As a side note here, the FZ6 has really won my heart as a very capable touring bike. I really love this bike, love how smooth the throttle response is, how easy she is to ride in any condition: grips the road in rain, falls easily into the twisties, can do u-turns on a dime, and - the real biggie - is very tractable in extremely slow traffic. You know, the creep-along 5-7 mph conditions that, on the BMW, would require constant clutch work. No clutching necessary on the FZ6. I can rest my left hand on my lap or tank bag and motor along at 5-6 mph all day long. After my SS1000 on her in June, I determined that all she needed was a custom BMS seat to make her ideal for me.
So on Labor Day weekend Saturday, with bike packed and ready, I left home at 8:00 AM and rode north towards Dallas-Ft. Worth north from Vernon on US-283 toward Altus and my first night's stop at a nice, new Hampton Inn.
The next morning, as I departed the hotel parking lot, a V-Strom went by and then pulled over onto the shoulder about 100 yds up the road. As I neared it, the rider pulled back out onto the highway and we rode together for 20 miles or so, all the way to Mangum. Two strangers sharing the same road.
As I rode north of Mangum, I noticed a white fog bank ahead and very soon rode into it. From bright sunshine and blue skies to a thick fog, it was a marked change. The terrain took on a more dramatic look, lending a more interesting look to the landscape. Cattle were eerie apparitions on the prairie and the folded, convoluted hills were softened by the gray blanket of fog.
The fog did not dissipate until I was well north of I-40 heading toward Cheyenne and Washita Battlefield National Park. Lt. Col. Custer's lowest moments occurred at this battlefield, where he and his army massacred a peacable tribe of Cheyenne indians including Chief of the Council of Forty-Four, Chief Black Kettle. At the time of the massacre, Chief Black Kettle had declared his peaceful intent by signing the Medicine Lodge Treaty. Frontier settlers were still being attacked by Dog Soldiers, a more aggressive Cheyenne Warrior, and their allies the Arapaho and Kiowa, and later the Comanche. Black Kettle had no control over these attacks, but neither did he condone them. So in spite of his signing several peace treaties over the years, each one less and less favorable for the Cheyenne nation, and each one resulting in broken promises by army, Black Kettle and his wife were shot in the back as they tried to escape across the Little Arkansas River during the raid and massacre on his settlement.
This National Park stamped and recorded in NPS Passport book, I continued north on US-283 towards Kansas. Along the way, passing through Shattuck, something caught my eye and caused me to do a U-turn and backtrack. A whole bunch of windmills!
The further north I got, the closer I got to Kansas, the more wild sunflowers there were on the shoulders of the roadway. It was an amazing sight. So, when I came to a little town in Kansas called Minneola, another roadside item caused me to U-turn and backtrack. What a cheery welcome to a tiny little town called Minneola!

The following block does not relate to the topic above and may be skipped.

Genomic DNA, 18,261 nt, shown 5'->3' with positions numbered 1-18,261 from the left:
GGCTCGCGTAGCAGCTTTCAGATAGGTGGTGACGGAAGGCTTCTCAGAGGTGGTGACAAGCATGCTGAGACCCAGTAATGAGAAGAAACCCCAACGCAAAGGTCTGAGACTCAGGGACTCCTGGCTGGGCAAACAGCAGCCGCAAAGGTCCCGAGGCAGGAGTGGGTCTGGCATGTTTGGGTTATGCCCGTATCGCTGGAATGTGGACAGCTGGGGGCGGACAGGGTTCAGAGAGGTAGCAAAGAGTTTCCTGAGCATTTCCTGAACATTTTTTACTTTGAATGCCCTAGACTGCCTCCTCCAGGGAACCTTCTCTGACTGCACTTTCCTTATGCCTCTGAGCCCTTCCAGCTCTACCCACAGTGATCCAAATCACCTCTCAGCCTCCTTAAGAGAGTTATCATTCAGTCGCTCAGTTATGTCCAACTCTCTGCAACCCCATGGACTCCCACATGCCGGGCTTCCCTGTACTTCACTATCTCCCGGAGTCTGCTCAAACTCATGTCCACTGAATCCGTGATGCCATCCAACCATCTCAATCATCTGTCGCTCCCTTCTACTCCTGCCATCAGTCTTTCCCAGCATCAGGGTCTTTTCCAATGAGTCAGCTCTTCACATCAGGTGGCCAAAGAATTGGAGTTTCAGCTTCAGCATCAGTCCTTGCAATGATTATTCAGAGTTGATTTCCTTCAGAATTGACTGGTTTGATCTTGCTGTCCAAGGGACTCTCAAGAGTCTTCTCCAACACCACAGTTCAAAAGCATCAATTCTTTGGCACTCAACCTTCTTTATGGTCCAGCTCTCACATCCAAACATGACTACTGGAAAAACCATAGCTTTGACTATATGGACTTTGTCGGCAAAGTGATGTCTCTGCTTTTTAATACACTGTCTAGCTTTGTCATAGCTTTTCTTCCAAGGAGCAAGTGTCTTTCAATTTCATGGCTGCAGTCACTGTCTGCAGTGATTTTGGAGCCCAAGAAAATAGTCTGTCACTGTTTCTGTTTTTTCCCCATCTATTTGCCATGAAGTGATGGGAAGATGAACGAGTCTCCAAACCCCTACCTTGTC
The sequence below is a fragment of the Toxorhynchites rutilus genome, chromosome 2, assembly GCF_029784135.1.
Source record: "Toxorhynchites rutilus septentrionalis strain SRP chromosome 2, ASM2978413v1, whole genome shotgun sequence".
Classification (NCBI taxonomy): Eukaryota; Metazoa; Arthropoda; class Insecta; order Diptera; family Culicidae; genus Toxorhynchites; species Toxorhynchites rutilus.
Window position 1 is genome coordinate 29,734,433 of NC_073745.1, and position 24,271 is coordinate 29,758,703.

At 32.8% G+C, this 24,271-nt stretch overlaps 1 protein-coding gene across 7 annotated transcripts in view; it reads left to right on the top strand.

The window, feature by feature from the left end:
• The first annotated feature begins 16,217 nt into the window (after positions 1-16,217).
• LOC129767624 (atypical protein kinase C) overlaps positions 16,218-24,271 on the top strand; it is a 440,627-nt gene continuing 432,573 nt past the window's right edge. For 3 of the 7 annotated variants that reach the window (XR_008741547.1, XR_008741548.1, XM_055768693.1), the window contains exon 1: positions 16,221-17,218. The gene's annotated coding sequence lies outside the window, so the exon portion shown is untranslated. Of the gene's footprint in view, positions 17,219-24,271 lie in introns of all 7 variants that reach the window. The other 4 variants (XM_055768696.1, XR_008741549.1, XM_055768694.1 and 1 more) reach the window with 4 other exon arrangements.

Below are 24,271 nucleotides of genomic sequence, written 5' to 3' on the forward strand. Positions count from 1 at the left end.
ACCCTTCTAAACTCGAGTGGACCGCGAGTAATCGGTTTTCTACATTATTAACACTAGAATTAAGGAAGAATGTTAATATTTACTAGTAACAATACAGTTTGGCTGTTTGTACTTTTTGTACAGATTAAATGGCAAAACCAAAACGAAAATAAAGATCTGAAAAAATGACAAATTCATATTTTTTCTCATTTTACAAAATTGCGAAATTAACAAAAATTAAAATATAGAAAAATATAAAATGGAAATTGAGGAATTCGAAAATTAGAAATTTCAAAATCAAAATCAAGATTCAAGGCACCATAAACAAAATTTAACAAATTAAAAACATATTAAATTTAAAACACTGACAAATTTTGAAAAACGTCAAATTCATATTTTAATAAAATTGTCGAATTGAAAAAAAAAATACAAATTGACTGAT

Twenty miles up the road is Dodge City KS, where I turned east toward the town of Larned and nearby Fort Larned. This fort sits on - and was built to protect - the heavily traveled Santa Fe Trail. It was mighty hard to imagine what life would have been like for the soldiers and their families assigned to this post out in the middle of nowhere.
The preserved fort structures include several buildings that are in outstanding condition set around the perimeter of a large parade field. This national park is celebrating the fort's 150th anniversary with a variety of special presentations and events, many of them over Labor Day Weekend.
I was fortunate to be arriving at the fort in time to see a matinee performance of a play written specially for this occasion. The play, entitled The Oxbow Incident, had nothing to do with that original play, but was a take-off on the name only. It was hilarious! Done in the style of a comedic melodrama, it involved a couple of ne'er-do-wells who bury gold on the oxbow of the Pawnee Fork river in Larned. Others get wind of this and set out to find the gold, with a little deceit and love along the way. Very enjoyable!
I toured the grounds a little bit before heading back to the bike and riding west, back to Dodge City for the night. On my way to Dodge City and nice shaded picnic area along the roadside beckoned me to take a break. As I sat at a picnic table with a snack and beverage, two long-tailed raptors - could they have been kites? - floated directly overhead, nearly motionless as they let the lift of the strong wind currents hold them aloft. They were so near to where I sat that I could see their eyes and the markings on their feathers. And they stayed in one place, with only the occasional wing flap or tail twist to hold their position, for what seemed like forever. It was magical!
Reservations awaited me at the Comfort Inn, where I got a run in on the treadmill in their tiny fitness center then headed out on foot in search of some food.
Tomorrow: Continuing west along the Santa Fe Trail toward Bent's Old Fort near Las Animas CO, then lunch with some MTF friends.